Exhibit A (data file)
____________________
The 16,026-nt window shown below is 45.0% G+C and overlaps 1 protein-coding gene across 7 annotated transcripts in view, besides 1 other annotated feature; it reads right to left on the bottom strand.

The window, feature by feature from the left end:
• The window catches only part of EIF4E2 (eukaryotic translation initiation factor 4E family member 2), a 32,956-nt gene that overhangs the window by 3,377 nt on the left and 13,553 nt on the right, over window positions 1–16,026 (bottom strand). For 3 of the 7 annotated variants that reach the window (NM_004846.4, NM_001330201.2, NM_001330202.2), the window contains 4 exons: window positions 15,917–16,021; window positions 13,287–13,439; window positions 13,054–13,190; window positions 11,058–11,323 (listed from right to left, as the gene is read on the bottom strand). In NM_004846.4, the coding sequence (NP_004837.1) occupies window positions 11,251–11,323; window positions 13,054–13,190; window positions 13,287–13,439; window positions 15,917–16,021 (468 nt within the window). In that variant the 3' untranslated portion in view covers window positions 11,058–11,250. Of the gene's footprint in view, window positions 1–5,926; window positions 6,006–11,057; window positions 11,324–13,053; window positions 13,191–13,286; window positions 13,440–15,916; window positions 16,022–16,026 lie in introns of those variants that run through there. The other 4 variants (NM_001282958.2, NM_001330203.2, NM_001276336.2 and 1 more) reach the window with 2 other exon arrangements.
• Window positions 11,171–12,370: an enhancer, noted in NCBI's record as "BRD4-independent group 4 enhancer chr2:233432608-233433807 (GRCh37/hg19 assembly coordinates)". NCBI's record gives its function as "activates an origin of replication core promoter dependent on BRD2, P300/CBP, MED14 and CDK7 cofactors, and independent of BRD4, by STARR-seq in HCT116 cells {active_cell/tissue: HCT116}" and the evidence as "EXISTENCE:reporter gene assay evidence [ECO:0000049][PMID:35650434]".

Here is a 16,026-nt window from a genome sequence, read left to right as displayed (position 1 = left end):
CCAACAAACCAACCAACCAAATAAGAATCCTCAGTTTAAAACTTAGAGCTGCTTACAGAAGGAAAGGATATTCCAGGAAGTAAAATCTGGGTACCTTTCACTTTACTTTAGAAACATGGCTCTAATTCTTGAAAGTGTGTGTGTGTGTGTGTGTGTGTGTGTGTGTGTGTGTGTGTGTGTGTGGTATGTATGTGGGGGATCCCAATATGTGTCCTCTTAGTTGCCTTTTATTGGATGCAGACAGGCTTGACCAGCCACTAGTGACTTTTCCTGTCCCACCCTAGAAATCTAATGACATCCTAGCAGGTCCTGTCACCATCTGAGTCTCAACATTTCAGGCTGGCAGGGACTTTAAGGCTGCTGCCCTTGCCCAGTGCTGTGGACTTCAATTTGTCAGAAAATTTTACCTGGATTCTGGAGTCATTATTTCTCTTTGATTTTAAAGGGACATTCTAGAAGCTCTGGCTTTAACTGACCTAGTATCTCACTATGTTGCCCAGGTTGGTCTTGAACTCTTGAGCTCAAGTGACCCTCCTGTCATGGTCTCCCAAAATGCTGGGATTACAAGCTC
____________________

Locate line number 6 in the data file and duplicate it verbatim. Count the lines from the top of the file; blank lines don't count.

CCAACAAACCAACCAACCAAATAAGAATCCTCAGTTTAAAACTTAGAGCTGCTTACAGAAGGAAAGGATATTCCAGGAAGTAAAATCTGGGTACCTTTCACTTTACTTTAGAAACATGGCTCTAATTCTTGAAAGTGTGTGTGTGTGTGTGTGTGTGTGTGTGTGTGTGTGTGTGTGTGTGTGGTATGTATGTGGGGGATCCCAATATGTGTCCTCTTAGTTGCCTTTTATTGGATGCAGACAGGCTTGACCAGCCACTAGTGACTTTTCCTGTCCCACCCTAGAAATCTAATGACATCCTAGCAGGTCCTGTCACCATCTGAGTCTCAACATTTCAGGCTGGCAGGGACTTTAAGGCTGCTGCCCTTGCCCAGTGCTGTGGACTTCAATTTGTCAGAAAATTTTACCTGGATTCTGGAGTCATTATTTCTCTTTGATTTTAAAGGGACATTCTAGAAGCTCTGGCTTTAACTGACCTAGTATCTCACTATGTTGCCCAGGTTGGTCTTGAACTCTTGAGCTCAAGTGACCCTCCTGTCATGGTCTCCCAAAATGCTGGGATTACAAGCTC